The owner of three dogs that got loose and attacked another dog being walked on a leash near Hospital Drive last week has been cited for the incident, which injured both the leashed dog and its owner.
Animal Control Supervising Officer Matt Musslewhite said Wednesday that John D. Stewart, 44, was issued three citations — one for each dog — for “objectionable animal, injury to a person” following an Animal Control investigation. The citations are a non-criminal infraction.
The attacking dogs have also been classified as “dangerous” animals, a designation that allows Animal Control to enforce “pages and pages” worth of rules and regulations in order to protect the public from the dogs, Musslewhite said.
“When an animal is classified as either dangerous or potentially dangerous, we monitor those animals pretty much throughout the rest of their lives,” Musslewhite said, noting that while the investigation is now complete, their involvement in the case is just beginning. “It’s a lot of work from here on out.”
The investigation revealed three pit bulls escaped a yard that was not completely fenced in and attacked a 10-year-old mixed breed dog named Otis being walked by Bridget Kuhar, a 43-year-old yoga instructor and musician. The attack took place near the Southeast Alaska Regional Health building on Salmon Creek Lane off Hospital Drive.
Caught in the middle of the fight, Kuhar was knocked down and suffered multiple bite wounds to her hands and arms as she tried to protect Otis. Stewart reportedly tried to get control of his dogs, but was unable to. He sustained injuries as well. A bystander who came to their aid, Dr. Lindy Jones, was finally able to pull the dogs away.
Jones later described the attack as “the most violent, vicious thing I have ever seen,” saying the pit bulls were trying to rip Otis in half. Otis survived but sustained wounds to his head, legs, shoulders and ears.
Animal Control officials previously withheld Stewart’s name during the investigation. Musslewhite confirmed Wednesday Stewart was listed as the dogs’ legal owner.
Stewart could not be reached for comment on Wednesday. His phone number is not listed in the phone book, and his workplace said he was unavailable.
Now that the dogs are deemed “dangerous,” they will be subjected to strict confinement regulations both inside and outside of the home, Musslewhite said.
At home, the dogs must be securely confined inside the premise. They may not be allowed outside in a yard unless they are in a five-by-10 foot kennel or other structure that is secured on all sides, or if their owner walks them on a short leash. They may not be tied up to any inanimate object in the yard.
Outside the home, the dogs must wear a muzzle and be restrained by a leash less than four feet long. The leashes and collars, which are provided by the Animal Control office, have the word “dangerous” on them.
“It makes it pretty blatant and obvious — not to mention, the muzzle — to someone walking near this animal that the animal should be steered clear of,” Musslewhite said.
The classification also means the owner is required to take out a liability insurance policy of no less than $100,000. The owner is also required to post signs at home warning the public about the dogs’ status. The dogs’ vaccinations must be kept up to date and they must be spayed or neutered. Two of the three dogs were unaltered when the attack occurred, and they since have been fixed.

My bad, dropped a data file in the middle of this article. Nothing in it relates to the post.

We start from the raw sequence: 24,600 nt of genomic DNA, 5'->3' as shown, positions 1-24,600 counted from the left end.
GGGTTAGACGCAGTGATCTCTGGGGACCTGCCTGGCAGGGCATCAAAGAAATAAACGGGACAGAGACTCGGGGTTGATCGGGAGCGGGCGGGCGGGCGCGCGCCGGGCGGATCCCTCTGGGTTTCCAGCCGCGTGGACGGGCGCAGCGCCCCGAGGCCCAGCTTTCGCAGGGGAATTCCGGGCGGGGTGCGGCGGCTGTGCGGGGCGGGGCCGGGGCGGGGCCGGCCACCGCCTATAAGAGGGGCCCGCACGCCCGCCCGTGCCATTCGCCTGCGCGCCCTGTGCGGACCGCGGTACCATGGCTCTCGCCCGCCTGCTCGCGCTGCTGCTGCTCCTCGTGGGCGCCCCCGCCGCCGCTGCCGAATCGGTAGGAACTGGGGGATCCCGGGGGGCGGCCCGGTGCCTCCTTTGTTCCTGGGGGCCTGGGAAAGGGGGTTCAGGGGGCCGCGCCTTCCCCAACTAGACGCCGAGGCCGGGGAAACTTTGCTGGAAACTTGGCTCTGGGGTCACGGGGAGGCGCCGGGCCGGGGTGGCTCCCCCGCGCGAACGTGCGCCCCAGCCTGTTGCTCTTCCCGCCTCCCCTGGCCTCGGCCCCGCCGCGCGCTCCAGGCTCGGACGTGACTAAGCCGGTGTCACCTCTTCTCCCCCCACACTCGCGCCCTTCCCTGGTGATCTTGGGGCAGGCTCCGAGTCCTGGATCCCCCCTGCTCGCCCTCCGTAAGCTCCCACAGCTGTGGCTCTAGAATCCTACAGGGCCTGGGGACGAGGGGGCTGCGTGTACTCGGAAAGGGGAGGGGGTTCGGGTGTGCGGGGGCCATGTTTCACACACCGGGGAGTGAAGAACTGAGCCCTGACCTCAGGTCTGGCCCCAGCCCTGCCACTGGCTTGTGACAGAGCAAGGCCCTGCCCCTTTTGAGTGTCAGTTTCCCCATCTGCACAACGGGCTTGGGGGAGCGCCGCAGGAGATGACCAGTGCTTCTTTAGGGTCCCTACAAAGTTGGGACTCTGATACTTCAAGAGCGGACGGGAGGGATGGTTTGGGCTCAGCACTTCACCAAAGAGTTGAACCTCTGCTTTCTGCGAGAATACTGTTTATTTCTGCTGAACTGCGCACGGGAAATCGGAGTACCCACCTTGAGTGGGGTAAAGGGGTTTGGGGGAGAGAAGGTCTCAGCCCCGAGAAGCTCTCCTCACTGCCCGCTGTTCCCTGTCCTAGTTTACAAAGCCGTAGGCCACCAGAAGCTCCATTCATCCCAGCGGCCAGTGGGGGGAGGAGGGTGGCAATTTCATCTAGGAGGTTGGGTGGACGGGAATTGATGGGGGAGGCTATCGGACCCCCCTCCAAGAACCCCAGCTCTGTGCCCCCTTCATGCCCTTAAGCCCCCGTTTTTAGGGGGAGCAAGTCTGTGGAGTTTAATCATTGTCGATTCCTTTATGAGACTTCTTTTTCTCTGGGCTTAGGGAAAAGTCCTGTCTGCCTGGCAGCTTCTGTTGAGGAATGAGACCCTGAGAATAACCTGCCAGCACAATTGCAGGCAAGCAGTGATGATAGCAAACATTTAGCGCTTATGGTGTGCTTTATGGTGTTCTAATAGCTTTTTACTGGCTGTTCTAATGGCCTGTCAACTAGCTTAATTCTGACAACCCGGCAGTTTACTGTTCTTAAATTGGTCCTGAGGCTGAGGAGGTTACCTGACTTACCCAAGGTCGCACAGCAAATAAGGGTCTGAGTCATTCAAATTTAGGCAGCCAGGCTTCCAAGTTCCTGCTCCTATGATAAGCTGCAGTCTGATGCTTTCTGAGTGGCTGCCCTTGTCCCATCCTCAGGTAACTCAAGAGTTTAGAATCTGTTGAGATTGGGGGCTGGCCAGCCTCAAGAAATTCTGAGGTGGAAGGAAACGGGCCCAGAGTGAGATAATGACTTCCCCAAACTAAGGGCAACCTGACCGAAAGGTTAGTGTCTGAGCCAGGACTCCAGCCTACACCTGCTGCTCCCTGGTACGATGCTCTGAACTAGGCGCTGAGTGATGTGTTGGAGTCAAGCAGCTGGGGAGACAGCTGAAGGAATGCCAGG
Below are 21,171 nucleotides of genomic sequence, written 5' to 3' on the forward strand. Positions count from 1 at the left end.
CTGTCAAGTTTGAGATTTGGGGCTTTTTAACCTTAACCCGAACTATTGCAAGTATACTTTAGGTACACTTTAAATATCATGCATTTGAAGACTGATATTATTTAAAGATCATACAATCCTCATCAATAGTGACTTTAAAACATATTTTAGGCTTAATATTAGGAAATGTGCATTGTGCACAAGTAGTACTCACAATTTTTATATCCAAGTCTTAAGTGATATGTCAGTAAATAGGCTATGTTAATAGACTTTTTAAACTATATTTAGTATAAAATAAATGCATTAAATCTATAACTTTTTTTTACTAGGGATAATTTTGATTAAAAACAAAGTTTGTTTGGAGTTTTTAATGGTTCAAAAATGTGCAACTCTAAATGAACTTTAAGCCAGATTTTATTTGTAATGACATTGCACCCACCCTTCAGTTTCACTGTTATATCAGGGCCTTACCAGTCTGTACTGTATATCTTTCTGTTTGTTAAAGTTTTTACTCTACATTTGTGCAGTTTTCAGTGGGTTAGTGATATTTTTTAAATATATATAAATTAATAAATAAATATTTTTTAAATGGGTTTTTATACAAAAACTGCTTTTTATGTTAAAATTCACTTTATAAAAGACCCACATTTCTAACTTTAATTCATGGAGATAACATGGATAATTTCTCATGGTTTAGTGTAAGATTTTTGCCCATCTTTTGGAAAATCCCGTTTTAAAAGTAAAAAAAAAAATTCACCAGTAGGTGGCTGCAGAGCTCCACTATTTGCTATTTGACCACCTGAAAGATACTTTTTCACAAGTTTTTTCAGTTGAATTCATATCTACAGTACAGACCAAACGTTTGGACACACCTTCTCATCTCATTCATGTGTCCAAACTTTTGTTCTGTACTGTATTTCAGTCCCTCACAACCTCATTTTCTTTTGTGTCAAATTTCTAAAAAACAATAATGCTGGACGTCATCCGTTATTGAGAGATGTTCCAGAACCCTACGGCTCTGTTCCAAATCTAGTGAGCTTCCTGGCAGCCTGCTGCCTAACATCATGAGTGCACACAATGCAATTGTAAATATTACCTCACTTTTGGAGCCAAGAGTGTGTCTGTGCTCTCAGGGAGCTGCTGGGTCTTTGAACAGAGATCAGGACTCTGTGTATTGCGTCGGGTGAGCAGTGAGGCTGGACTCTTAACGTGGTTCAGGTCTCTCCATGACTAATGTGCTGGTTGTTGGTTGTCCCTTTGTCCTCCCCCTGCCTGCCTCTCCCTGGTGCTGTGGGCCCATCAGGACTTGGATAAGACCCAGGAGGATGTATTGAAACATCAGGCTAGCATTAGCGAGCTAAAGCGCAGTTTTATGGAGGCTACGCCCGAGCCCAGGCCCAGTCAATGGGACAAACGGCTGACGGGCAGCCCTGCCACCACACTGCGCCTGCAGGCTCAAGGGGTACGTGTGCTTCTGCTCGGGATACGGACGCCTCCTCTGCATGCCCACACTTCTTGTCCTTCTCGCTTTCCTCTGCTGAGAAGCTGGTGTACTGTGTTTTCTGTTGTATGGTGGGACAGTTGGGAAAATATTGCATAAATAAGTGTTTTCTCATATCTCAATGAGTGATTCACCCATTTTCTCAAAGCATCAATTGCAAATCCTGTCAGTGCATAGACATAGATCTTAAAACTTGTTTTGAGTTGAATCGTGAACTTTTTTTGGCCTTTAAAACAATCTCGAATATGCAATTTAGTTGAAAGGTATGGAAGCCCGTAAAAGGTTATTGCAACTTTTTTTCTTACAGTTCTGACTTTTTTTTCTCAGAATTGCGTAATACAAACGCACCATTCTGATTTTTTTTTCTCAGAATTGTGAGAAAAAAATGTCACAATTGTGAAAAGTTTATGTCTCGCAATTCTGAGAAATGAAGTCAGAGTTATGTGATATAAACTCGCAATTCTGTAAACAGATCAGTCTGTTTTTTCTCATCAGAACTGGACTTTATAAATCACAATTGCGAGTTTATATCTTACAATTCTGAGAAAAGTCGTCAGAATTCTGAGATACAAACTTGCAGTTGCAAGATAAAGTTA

Any violation of the regulations can land the dogs’ owner in court, at which point a judge could order the dogs’ to be euthanized, said Gastineau Humane Society Executive Director Chava Lee. Lee said GHS, which is contracted to perform animal control and protection services by the city, does not have that authority. She said the courts have ordered three dogs to be euthanized during her 13-year tenure at GHS.
An animal hearing board, comprised of five members of the public, also has the authority to order the euthanization of any domestic animal that is classified as dangerous, according to city ordinances. Lee said she has never seen that happen.
Any dog that bites a person or inflicts physical injury without provocation on public or private property is automatically classified as dangerous, Musslewhite said. Another automatic waiver is if a dog kills another domestic animal without provocation.
Another type of classification is “potentially dangerous.” That is reserved for animals that approach a person or domestic animal in a threatening or attacking manner without provocation, such as “chasing kids aggressively down the street,” Musslewhite said. A subsection of that is for dogs that are known to have a propensity to attack.
A dog owner can contest a dog’s classification status through the city’s animal hearing board. The board’s main purpose as an entity, according to the city, is to hear such appeals.
There is also a system in place to allow for dogs to shake their dangerous or potentially dangerous classification, although dogs must pass multiple classes and tests and obtain certain certifications.
“It’s a lot of hoops to go through, but that option is available to owners of dogs that have been classified as dangerous and potential,” Musslewhite said.
Musslewhite said there are currently 14 dogs classified as dangerous or potentially dangerous in Juneau. That’s including the three pit bulls in this case.
GHS has no documentation that the three dogs in this case had attacked anyone before this incident.
• Contact reporter Emily Russo Miller at 523-2263 or at firstname.lastname@example.org.